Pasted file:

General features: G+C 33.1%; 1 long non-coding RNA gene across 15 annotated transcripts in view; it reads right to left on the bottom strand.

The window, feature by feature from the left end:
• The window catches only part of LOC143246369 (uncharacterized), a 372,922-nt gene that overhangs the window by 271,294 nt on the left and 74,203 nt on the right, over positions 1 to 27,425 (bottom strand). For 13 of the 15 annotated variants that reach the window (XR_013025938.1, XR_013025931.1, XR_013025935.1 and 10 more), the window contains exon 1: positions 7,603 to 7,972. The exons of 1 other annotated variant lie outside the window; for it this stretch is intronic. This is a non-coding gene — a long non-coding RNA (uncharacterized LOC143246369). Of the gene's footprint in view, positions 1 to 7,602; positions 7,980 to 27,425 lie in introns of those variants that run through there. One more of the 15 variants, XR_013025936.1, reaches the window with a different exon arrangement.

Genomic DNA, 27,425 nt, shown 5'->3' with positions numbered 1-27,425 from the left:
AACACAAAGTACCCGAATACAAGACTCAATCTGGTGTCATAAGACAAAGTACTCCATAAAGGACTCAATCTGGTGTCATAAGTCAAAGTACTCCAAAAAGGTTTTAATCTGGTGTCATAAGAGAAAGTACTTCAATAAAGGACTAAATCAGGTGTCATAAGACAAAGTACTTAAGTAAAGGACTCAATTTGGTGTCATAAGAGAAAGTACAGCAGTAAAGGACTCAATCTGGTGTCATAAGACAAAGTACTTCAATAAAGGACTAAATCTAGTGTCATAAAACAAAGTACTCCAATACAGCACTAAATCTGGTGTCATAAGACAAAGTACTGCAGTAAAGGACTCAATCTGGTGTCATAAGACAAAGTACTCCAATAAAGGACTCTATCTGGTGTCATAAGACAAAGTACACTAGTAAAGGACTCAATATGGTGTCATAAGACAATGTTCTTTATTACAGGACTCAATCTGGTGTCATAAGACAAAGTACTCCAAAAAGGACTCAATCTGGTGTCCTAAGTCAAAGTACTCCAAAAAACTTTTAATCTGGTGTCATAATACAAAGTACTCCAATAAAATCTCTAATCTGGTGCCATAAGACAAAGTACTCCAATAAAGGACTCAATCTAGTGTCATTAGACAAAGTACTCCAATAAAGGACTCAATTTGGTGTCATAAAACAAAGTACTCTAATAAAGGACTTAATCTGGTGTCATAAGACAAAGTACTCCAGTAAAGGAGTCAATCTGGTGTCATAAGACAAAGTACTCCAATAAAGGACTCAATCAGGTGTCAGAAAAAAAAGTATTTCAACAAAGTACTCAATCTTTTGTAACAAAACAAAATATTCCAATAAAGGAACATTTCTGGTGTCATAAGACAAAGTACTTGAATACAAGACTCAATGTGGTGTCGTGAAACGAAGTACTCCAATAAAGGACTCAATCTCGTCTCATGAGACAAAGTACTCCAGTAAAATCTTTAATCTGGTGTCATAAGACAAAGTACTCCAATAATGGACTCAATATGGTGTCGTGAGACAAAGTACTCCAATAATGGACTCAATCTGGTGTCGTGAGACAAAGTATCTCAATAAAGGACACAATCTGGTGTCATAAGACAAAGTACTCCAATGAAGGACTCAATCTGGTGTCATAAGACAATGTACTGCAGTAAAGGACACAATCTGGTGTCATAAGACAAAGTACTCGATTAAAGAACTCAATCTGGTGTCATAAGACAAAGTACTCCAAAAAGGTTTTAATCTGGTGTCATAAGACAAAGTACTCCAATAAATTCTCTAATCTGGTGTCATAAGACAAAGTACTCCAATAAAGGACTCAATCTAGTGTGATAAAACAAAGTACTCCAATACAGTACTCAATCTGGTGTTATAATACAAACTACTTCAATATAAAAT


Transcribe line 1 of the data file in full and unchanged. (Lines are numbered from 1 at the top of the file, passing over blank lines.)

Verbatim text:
General features: G+C 33.1%; 1 long non-coding RNA gene across 15 annotated transcripts in view; it reads right to left on the bottom strand.